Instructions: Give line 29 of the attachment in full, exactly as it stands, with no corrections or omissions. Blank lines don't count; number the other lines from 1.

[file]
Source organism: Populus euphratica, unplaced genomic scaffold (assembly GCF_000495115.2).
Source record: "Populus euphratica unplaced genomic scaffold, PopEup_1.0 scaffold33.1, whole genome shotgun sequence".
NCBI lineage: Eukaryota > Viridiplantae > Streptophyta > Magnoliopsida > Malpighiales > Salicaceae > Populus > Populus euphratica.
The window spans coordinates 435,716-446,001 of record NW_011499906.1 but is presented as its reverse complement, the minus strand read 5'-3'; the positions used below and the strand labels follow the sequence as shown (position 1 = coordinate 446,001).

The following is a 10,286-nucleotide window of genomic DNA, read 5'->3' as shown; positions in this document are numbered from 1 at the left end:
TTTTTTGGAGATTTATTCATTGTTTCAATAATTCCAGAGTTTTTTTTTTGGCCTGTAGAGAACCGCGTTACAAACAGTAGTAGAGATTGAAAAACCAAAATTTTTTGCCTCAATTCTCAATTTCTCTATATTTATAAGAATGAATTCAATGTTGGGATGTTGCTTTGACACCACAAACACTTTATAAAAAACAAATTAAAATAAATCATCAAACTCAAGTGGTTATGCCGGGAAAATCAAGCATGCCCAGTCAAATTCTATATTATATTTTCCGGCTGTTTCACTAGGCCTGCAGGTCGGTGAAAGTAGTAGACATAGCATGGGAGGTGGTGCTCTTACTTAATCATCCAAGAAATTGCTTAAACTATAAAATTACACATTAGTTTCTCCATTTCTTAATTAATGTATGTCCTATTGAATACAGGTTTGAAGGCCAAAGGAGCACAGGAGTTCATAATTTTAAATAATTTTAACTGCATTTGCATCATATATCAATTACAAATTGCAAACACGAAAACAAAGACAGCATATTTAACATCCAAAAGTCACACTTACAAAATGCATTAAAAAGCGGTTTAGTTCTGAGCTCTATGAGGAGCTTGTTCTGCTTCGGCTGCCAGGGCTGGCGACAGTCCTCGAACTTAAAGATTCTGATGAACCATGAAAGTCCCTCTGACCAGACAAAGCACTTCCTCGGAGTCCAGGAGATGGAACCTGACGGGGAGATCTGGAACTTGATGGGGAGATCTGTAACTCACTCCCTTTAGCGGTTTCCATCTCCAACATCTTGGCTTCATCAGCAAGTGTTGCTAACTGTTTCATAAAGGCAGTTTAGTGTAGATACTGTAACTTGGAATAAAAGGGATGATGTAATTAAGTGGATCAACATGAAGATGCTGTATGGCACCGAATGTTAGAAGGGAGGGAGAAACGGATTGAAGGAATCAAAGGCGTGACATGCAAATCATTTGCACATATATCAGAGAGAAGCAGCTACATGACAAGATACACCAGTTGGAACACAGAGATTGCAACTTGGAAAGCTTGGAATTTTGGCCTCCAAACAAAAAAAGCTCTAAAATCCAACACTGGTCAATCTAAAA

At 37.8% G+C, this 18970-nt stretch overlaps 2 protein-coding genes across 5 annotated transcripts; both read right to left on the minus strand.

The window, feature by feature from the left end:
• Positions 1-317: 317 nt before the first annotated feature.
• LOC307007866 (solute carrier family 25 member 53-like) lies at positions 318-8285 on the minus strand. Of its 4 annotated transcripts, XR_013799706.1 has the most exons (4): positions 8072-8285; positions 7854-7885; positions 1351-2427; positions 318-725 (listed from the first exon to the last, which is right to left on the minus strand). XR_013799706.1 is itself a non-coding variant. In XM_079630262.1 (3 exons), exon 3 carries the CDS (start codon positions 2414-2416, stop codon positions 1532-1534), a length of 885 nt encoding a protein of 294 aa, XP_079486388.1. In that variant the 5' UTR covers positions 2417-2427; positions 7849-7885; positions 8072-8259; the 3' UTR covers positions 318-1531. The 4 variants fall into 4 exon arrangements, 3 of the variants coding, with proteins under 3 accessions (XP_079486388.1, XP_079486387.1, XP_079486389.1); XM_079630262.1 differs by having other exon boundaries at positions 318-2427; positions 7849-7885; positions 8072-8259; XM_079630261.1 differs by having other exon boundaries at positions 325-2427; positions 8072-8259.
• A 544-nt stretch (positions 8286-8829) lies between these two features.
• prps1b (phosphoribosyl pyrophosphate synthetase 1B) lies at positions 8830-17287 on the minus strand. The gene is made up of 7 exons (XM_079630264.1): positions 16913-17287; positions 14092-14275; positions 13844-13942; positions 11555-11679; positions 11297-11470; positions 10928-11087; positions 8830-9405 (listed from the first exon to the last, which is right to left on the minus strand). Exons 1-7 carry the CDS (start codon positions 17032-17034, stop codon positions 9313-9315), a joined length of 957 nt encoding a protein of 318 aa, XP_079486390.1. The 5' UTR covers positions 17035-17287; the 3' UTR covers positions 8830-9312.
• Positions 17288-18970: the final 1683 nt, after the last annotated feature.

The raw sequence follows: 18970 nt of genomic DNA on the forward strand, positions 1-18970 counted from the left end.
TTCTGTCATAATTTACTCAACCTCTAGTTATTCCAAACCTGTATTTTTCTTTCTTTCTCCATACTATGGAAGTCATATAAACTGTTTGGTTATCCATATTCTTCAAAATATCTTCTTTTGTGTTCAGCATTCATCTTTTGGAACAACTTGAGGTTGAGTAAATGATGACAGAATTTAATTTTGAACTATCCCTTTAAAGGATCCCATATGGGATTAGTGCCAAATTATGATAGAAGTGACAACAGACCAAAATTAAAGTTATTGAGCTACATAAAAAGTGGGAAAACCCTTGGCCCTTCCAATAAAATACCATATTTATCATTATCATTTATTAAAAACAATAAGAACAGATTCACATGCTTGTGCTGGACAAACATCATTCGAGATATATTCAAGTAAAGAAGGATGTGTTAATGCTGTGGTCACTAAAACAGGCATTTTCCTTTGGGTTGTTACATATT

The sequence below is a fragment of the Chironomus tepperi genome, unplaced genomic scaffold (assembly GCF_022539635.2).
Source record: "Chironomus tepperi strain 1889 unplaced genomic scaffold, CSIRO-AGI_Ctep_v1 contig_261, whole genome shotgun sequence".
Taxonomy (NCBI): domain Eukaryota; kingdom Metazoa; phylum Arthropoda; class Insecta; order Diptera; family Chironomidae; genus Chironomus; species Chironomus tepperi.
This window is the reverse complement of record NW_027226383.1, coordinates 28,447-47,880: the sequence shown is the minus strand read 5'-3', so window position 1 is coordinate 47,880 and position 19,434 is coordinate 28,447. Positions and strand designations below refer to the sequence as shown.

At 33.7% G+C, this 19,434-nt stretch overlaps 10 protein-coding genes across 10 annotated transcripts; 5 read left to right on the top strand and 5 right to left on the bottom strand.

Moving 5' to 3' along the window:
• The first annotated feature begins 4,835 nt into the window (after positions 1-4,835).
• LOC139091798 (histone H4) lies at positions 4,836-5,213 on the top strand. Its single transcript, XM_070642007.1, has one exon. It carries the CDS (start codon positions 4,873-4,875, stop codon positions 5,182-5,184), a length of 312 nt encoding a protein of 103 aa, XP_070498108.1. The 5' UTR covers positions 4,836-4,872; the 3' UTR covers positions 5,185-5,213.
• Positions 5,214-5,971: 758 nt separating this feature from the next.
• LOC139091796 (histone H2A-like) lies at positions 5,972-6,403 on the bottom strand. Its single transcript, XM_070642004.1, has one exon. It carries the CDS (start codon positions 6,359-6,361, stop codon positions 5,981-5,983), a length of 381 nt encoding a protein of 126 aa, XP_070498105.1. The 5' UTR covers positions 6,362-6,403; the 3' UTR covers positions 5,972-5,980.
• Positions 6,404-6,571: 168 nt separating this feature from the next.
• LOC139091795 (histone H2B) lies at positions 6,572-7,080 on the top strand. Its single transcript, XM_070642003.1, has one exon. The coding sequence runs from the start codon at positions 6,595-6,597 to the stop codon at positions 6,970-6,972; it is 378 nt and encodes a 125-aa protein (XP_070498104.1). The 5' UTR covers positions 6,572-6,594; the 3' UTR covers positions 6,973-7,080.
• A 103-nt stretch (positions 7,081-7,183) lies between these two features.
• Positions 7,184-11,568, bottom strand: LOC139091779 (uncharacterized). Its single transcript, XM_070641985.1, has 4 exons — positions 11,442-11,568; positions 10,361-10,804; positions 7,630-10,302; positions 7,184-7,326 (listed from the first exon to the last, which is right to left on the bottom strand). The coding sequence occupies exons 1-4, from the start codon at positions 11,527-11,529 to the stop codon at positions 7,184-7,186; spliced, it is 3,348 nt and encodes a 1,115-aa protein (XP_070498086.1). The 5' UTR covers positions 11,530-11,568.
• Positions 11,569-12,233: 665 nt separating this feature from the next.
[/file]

• Positions 7,184-11,568, bottom strand: LOC139091779 (uncharacterized). Its single transcript, XM_070641985.1, has 4 exons — positions 11,442-11,568; positions 10,361-10,804; positions 7,630-10,302; positions 7,184-7,326 (listed from the first exon to the last, which is right to left on the bottom strand). The coding sequence occupies exons 1-4, from the start codon at positions 11,527-11,529 to the stop codon at positions 7,184-7,186; spliced, it is 3,348 nt and encodes a 1,115-aa protein (XP_070498086.1). The 5' UTR covers positions 11,530-11,568.